Growing up Monarch – 3

“Growing up Monarch” is an on-going segment in the River Bend blog that follows the lives of several monarch butterflies as they grow from egg, to caterpillar, to chrysalis, to adult. We’ll be updating with photos and fun facts and observations throughout the summer!
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All three River Bend caterpillars are 5th instars. Photo credit: Stephanie Rathsack

 

Another week has gone by and our three resident monarchs have grown an immense amount! When last we checked in, they were all what is known as 4th instars, meaning that they had shed their skins three times, and would have several distinct features: bold yellow triangles on their heads, “chunkier” bodies with dark banding, and long front tentacles (antennae) that go beyond their head capsules. By Friday the 9th all three caterpillars had shed once again and become 5th instars.

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When shedding and during windy days a monarch caterpillar will produce silk (similar to spiders) in order to anchor itself to the leaf. Silk is one of the strongest natural fibers and it’s thought that pound for pound it is stronger than steel. Photo credit: Stephanie Rathsack

 

As 5th instars our caterpillars are in their final stage as larvae. This means that within just a few short days they’ll be preparing to pupate. The 5th instar stage is marked as being the largest of all the stages, and their front tentacles will be extremely long, becoming noticeably “droopy” past the head capsule. Another key feature though sometimes more difficult to distinguish is a velvety appearance to the black stripes along their bodies.

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The black stripes on 5th instars are very large and almost velvety in appearance.
Photo credit: Stephanie Rathsack

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The front tentacles of 5th instars are extremely long and are distinctively droopy towards the ends. Photo credit: Stephanie Rathsack

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The facial markings of 5th instars are bright and clearly visible. Note the large triangle in the center. Photo credit: Stephanie Rathsack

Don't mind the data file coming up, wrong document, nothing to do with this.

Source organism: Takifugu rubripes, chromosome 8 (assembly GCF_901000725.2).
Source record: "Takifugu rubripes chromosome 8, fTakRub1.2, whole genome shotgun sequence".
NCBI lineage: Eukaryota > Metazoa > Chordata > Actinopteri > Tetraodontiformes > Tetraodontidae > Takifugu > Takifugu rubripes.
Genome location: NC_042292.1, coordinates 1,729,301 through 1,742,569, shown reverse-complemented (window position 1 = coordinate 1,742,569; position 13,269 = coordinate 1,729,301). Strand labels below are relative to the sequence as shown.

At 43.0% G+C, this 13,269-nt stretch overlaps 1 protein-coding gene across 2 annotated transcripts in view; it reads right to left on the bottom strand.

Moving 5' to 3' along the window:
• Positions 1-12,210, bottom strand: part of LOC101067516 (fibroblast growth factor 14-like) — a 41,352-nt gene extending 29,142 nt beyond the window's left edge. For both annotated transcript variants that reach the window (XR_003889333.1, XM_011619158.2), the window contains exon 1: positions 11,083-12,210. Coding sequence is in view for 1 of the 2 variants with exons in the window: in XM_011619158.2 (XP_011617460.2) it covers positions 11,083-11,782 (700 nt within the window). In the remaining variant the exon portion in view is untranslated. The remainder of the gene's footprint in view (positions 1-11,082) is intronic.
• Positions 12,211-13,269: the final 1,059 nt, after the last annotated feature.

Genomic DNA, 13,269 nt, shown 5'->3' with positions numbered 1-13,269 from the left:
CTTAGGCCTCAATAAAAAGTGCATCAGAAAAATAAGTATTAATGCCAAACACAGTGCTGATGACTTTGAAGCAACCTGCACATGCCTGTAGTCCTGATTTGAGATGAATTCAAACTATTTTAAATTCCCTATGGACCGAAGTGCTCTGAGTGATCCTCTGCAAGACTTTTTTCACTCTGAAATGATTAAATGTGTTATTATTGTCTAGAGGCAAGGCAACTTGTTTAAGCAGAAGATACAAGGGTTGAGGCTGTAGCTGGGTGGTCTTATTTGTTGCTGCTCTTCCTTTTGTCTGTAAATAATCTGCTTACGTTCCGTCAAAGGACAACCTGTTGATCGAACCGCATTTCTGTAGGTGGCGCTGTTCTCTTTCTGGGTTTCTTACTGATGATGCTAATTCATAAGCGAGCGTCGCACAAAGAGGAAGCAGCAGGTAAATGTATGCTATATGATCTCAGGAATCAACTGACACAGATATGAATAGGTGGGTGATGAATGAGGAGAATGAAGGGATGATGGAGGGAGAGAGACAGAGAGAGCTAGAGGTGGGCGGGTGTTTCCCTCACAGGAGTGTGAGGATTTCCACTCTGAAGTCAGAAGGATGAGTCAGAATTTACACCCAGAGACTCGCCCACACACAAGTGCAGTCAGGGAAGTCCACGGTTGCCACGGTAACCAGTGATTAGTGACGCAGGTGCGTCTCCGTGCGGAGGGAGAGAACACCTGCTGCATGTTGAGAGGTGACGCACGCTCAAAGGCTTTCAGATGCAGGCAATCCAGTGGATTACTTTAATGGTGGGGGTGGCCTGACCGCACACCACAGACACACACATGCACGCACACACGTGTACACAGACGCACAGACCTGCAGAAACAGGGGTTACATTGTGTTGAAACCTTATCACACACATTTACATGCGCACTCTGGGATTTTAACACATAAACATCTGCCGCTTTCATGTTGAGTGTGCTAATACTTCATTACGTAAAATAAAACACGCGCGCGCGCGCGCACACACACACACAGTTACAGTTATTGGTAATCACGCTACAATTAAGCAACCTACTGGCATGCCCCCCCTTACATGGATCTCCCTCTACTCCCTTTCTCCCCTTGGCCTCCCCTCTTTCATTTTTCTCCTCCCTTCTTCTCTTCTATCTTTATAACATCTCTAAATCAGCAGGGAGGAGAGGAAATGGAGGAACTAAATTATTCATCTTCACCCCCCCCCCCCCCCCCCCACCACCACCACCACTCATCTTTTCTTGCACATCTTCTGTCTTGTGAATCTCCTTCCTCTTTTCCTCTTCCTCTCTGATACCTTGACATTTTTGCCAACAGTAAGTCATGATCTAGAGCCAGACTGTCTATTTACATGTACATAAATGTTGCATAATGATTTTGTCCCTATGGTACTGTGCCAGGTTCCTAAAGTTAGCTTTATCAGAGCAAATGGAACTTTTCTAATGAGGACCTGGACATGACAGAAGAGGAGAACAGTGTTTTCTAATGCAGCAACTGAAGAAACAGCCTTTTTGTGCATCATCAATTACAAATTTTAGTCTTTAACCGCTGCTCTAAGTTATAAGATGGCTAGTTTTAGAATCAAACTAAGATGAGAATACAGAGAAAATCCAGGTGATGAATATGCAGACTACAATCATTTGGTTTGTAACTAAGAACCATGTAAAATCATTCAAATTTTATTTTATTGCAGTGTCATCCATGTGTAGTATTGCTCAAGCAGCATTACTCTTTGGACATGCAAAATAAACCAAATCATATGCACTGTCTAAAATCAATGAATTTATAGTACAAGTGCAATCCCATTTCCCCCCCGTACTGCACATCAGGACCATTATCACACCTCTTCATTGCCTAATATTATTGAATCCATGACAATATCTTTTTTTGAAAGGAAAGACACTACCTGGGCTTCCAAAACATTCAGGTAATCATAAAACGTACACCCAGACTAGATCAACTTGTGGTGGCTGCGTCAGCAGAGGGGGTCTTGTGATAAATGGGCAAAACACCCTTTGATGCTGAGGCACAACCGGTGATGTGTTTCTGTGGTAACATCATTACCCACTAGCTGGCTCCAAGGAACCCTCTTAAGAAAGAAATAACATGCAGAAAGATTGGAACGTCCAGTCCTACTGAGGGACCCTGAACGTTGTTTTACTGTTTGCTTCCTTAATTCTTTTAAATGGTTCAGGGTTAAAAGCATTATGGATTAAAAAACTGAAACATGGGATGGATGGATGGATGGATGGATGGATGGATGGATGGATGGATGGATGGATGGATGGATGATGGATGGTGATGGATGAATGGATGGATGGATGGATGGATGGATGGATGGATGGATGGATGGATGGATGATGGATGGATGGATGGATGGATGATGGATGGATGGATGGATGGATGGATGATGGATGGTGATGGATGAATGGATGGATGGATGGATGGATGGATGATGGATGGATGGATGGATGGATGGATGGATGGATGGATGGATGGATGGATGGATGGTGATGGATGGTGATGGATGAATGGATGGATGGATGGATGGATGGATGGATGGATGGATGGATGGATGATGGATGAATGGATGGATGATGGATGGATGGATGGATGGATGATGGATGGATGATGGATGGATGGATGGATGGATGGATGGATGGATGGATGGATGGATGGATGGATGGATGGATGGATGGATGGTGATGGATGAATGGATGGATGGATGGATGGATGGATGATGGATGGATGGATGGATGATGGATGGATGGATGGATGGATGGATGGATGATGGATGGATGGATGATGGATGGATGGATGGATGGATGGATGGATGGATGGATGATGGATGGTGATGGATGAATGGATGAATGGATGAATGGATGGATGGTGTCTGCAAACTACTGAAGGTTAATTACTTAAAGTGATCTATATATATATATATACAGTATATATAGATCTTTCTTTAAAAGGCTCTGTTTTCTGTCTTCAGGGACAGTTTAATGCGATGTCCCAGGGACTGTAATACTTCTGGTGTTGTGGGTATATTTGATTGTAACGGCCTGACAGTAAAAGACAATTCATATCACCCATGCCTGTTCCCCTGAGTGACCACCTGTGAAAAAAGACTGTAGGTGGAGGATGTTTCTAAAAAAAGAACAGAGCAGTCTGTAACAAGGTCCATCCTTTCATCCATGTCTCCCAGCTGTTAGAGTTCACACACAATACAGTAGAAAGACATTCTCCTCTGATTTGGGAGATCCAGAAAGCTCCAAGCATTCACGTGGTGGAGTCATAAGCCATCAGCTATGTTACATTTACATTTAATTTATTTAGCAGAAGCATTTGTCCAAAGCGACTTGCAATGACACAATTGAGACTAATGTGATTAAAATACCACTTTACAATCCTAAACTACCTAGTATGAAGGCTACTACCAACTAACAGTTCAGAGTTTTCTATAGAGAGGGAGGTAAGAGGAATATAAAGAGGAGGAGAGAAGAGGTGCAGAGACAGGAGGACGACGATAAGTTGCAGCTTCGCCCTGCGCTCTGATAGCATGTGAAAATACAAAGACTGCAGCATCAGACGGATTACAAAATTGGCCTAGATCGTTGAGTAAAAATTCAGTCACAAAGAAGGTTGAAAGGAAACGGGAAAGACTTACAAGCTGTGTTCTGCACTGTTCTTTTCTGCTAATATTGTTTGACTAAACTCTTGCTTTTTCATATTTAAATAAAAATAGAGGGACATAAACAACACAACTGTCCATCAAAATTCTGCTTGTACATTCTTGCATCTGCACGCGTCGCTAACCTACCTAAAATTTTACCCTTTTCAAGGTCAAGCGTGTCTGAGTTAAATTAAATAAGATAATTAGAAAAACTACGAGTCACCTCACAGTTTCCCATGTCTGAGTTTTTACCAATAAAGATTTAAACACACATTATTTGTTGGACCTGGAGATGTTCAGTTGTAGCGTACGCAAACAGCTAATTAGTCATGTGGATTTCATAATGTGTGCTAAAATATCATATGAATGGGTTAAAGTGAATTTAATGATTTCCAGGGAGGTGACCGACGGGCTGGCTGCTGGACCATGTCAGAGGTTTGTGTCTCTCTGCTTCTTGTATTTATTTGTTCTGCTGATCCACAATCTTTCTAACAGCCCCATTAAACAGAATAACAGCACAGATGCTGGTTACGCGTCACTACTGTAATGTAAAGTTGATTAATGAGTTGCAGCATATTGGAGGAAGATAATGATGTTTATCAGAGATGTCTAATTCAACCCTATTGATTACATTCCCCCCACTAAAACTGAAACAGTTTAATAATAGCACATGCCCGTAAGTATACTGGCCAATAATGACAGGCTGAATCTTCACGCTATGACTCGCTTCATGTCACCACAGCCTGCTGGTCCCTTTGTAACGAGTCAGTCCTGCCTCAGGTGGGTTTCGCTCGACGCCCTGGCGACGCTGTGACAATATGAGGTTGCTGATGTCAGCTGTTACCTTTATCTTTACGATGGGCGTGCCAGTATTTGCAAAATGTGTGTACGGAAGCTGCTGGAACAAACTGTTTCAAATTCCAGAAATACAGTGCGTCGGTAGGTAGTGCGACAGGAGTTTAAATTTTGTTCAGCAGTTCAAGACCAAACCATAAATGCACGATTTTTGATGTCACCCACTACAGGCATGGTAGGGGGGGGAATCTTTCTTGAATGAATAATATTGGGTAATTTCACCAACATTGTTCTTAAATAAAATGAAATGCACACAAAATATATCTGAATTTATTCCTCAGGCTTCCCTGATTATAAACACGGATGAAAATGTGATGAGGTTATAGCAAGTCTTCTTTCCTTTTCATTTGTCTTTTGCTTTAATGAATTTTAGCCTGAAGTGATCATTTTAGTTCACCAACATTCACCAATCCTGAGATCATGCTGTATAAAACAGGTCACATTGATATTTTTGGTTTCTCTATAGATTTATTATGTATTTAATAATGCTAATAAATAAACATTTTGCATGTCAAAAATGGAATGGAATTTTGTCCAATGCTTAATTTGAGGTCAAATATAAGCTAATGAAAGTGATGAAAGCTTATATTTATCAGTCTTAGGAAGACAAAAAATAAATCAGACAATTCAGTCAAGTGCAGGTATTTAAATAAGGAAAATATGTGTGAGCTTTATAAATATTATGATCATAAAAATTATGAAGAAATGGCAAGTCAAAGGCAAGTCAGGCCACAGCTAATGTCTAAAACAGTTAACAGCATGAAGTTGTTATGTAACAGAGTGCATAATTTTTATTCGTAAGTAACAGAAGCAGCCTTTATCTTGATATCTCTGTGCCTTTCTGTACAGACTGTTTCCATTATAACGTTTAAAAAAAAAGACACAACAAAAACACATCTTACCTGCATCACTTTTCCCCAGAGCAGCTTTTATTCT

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Between May 30th (2nd instar) and June 10th (5th instar), just 12 days apart, our caterpillars have dramatically increased in size. Photo credit: Stephanie Rathsack
And while the caterpillars at this stage are very close to completing their time as larva, they still have a little bit of growing to do and a little bit of weight to gain and so of course that means…more eating! They have continued to feed almost nonstop (except to molt and produce frass). However, this constant feeding is noticeably slowing compared to their feeding habits as 3rd and 4th instars. More often they can be seen resting on the leaves—perhaps preparing their bodies for the big changes that are about to occur. In fact, scientists have dissected caterpillars at this stage to discover that several butterfly organs are already starting to form. And so even though these changes are not visible to us, we can imagine the amount of energy it would take to go from an animal that crawls on the ground to one that is capable of flying up to 2,000 miles (anyone would need a nap!).
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Although nearly full size, the 5th instar caterpillars can still be seen feeding fairly frequently. Photo credit: Stephanie Rathsack

With three caterpillars sharing an enclosure it’s never a surprise when overnight entire leaves will be consumed—not a single scrap being left (not even the stems)—leaving an empty tank with three very hungry caterpillars looking for seconds, thirds, and fourths. For this reason, rearing monarchs can be a very demanding job, requiring frequent trips to collect fresh leaves no matter what the weather may be.

 

 

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Being larger doesn’t make you invincible. While 5th instars are notably more bold and more likely to explore their environments than their smaller counterparts, they will still consistently take shelter on the undersides of leaves, perhaps to prevent being spotted by predators. Photo credit: Stephanie Rathsack

 

And while rearing caterpillars can be an immense amount of work, it is also a very rewarding process, allowing you to view them at every stage, and also witness infrequent or short-lived behaviors that would be difficult to spot in the wild if not impossible. One such behavior that the author witnessed on Saturday the 10th was especially interesting. With three large caterpillars all relatively close together it soon became apparent that this species is by no means gregarious, and has no instinct for companionship. Quite the opposite actually—they are notably aggressive towards those of their own kind, behaving in a manner that you would expect to see exhibited towards potential predators and not towards other caterpillars (who are so similar in size and appearance they may as well be identical). When one caterpillar wandered too close to its neighbors, close enough to brush up against them, the former responded by violently thrashing their head towards the intruder. This motion was repeated several times with a clear “back off” message similar to that of a lunging dog, but the recipient of these “attacks” appeared completely oblivious and merely continued on its way. Eventually the trespasser moved along far enough, and it would seem that touch was the catalyst for this behavior, for as soon as contact was removed, all normal activities of feeding resumed as though nothing had happened.